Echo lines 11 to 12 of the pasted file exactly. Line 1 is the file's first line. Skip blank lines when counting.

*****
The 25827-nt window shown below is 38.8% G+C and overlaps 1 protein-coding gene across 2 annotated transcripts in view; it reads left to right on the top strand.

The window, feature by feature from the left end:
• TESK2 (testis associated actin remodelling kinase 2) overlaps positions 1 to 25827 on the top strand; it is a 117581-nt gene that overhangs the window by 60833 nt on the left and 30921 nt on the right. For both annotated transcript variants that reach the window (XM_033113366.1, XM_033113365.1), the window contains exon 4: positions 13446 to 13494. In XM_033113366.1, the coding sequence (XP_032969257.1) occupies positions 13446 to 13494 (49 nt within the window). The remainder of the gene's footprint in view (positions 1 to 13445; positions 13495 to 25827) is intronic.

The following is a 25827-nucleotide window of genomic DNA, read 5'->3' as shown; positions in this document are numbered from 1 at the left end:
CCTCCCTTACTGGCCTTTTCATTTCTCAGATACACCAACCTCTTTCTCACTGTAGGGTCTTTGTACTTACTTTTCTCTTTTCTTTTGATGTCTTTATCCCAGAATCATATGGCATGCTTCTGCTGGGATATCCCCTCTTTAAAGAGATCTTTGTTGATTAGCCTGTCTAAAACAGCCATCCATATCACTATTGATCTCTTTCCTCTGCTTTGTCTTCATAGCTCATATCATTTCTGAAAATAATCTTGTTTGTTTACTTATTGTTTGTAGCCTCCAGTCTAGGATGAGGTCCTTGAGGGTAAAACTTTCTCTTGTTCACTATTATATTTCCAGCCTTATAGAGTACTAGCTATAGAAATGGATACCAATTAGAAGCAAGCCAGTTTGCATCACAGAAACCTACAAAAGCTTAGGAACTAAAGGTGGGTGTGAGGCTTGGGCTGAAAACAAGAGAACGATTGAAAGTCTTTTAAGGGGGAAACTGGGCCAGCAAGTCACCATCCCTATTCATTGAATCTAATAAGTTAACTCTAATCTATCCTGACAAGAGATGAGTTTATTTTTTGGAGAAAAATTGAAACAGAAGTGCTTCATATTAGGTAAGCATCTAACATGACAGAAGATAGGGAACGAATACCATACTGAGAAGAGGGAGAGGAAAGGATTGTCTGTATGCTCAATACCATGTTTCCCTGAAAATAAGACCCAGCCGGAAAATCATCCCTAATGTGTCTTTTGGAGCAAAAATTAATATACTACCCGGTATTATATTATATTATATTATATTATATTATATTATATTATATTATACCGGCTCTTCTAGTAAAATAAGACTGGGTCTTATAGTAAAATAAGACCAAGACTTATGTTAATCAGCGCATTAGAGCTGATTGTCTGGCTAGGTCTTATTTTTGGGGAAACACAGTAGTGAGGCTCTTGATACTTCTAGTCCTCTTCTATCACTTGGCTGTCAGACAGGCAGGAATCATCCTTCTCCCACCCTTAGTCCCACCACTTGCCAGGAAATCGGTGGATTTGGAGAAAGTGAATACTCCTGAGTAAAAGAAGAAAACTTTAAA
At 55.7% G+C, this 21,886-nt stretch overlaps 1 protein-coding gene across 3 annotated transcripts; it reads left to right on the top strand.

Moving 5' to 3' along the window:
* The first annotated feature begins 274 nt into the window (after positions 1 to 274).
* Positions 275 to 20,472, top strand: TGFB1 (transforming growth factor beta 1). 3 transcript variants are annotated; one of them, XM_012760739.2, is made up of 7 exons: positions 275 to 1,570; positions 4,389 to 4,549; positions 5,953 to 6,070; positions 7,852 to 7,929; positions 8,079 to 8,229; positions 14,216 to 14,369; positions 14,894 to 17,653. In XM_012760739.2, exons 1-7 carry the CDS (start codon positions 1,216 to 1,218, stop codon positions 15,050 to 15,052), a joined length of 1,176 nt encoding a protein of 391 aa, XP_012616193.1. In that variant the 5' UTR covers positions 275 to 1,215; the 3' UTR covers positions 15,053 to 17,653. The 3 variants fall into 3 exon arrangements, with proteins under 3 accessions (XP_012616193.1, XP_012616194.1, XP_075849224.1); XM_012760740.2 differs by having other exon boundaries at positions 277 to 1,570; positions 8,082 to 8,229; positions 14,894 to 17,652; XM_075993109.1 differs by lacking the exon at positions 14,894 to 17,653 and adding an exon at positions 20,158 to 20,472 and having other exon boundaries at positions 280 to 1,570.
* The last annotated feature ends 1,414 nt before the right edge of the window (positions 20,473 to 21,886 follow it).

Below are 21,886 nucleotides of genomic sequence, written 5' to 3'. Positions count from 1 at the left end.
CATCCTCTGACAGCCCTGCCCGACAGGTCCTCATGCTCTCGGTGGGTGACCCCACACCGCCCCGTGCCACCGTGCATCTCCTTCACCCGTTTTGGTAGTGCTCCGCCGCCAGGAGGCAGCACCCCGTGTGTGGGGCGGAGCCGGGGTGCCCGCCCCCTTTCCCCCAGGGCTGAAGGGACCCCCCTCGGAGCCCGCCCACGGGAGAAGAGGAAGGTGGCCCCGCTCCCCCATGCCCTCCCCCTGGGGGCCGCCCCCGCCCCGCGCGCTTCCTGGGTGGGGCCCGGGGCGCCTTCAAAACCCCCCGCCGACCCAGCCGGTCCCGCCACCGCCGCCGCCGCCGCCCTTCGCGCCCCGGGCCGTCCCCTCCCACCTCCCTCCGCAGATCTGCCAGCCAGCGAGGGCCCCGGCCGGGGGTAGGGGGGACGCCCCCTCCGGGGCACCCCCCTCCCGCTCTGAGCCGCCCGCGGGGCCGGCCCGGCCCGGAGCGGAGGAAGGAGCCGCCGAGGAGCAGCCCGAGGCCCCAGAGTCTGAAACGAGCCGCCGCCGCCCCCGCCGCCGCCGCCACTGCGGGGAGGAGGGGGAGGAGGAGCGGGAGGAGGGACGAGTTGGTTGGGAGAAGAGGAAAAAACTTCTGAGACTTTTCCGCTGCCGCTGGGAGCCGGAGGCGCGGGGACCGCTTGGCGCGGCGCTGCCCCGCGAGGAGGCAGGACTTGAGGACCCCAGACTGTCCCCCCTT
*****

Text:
Below are 21,886 nucleotides of genomic sequence, written 5' to 3'. Positions count from 1 at the left end.
CATCCTCTGACAGCCCTGCCCGACAGGTCCTCATGCTCTCGGTGGGTGACCCCACACCGCCCCGTGCCACCGTGCATCTCCTTCACCCGTTTTGGTAGTGCTCCGCCGCCAGGAGGCAGCACCCCGTGTGTGGGGCGGAGCCGGGGTGCCCGCCCCCTTTCCCCCAGGGCTGAAGGGACCCCCCTCGGAGCCCGCCCACGGGAGAAGAGGAAGGTGGCCCCGCTCCCCCATGCCCTCCCCCTGGGGGCCGCCCCCGCCCCGCGCGCTTCCTGGGTGGGGCCCGGGGCGCCTTCAAAACCCCCCGCCGACCCAGCCGGTCCCGCCACCGCCGCCGCCGCCGCCCTTCGCGCCCCGGGCCGTCCCCTCCCACCTCCCTCCGCAGATCTGCCAGCCAGCGAGGGCCCCGGCCGGGGGTAGGGGGGACGCCCCCTCCGGGGCACCCCCCTCCCGCTCTGAGCCGCCCGCGGGGCCGGCCCGGCCCGGAGCGGAGGAAGGAGCCGCCGAGGAGCAGCCCGAGGCCCCAGAGTCTGAAACGAGCCGCCGCCGCCCCCGCCGCCGCCGCCACTGCGGGGAGGAGGGGGAGGAGGAGCGGGAGGAGGGACGAGTTGGTTGGGAGAAGAGGAAAAAACTTCTGAGACTTTTCCGCTGCCGCTGGGAGCCGGAGGCGCGGGGACCGCTTGGCGCGGCGCTGCCCCGCGAGGAGGCAGGACTTGAGGACCCCAGACTGTCCCCCCTT